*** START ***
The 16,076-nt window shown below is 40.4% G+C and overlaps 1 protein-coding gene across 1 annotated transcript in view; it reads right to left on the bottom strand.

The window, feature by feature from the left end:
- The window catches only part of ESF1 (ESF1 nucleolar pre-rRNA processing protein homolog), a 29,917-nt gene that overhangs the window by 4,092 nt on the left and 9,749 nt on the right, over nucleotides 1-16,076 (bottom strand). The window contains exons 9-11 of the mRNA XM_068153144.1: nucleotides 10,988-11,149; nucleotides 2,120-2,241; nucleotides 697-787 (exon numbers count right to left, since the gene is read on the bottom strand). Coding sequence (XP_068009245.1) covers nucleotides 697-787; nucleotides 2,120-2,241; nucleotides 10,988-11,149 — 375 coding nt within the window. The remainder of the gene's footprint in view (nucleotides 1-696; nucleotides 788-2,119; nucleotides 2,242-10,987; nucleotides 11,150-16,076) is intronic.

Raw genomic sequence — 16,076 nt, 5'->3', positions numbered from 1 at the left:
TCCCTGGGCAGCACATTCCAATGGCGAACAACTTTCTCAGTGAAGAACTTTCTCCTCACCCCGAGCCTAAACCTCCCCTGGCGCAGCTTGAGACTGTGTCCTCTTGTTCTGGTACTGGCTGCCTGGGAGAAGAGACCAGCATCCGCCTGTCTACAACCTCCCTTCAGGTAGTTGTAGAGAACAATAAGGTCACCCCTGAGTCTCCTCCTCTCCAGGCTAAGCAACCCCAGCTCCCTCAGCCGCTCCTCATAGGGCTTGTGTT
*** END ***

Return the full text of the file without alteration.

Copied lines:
The 16,076-nt window shown below is 40.4% G+C and overlaps 1 protein-coding gene across 1 annotated transcript in view; it reads right to left on the bottom strand.

The window, feature by feature from the left end:
- The window catches only part of ESF1 (ESF1 nucleolar pre-rRNA processing protein homolog), a 29,917-nt gene that overhangs the window by 4,092 nt on the left and 9,749 nt on the right, over nucleotides 1-16,076 (bottom strand). The window contains exons 9-11 of the mRNA XM_068153144.1: nucleotides 10,988-11,149; nucleotides 2,120-2,241; nucleotides 697-787 (exon numbers count right to left, since the gene is read on the bottom strand). Coding sequence (XP_068009245.1) covers nucleotides 697-787; nucleotides 2,120-2,241; nucleotides 10,988-11,149 — 375 coding nt within the window. The remainder of the gene's footprint in view (nucleotides 1-696; nucleotides 788-2,119; nucleotides 2,242-10,987; nucleotides 11,150-16,076) is intronic.

Raw genomic sequence — 16,076 nt, 5'->3', positions numbered from 1 at the left:
TCCCTGGGCAGCACATTCCAATGGCGAACAACTTTCTCAGTGAAGAACTTTCTCCTCACCCCGAGCCTAAACCTCCCCTGGCGCAGCTTGAGACTGTGTCCTCTTGTTCTGGTACTGGCTGCCTGGGAGAAGAGACCAGCATCCGCCTGTCTACAACCTCCCTTCAGGTAGTTGTAGAGAACAATAAGGTCACCCCTGAGTCTCCTCCTCTCCAGGCTAAGCAACCCCAGCTCCCTCAGCCGCTCCTCATAGGGCTTGTGTT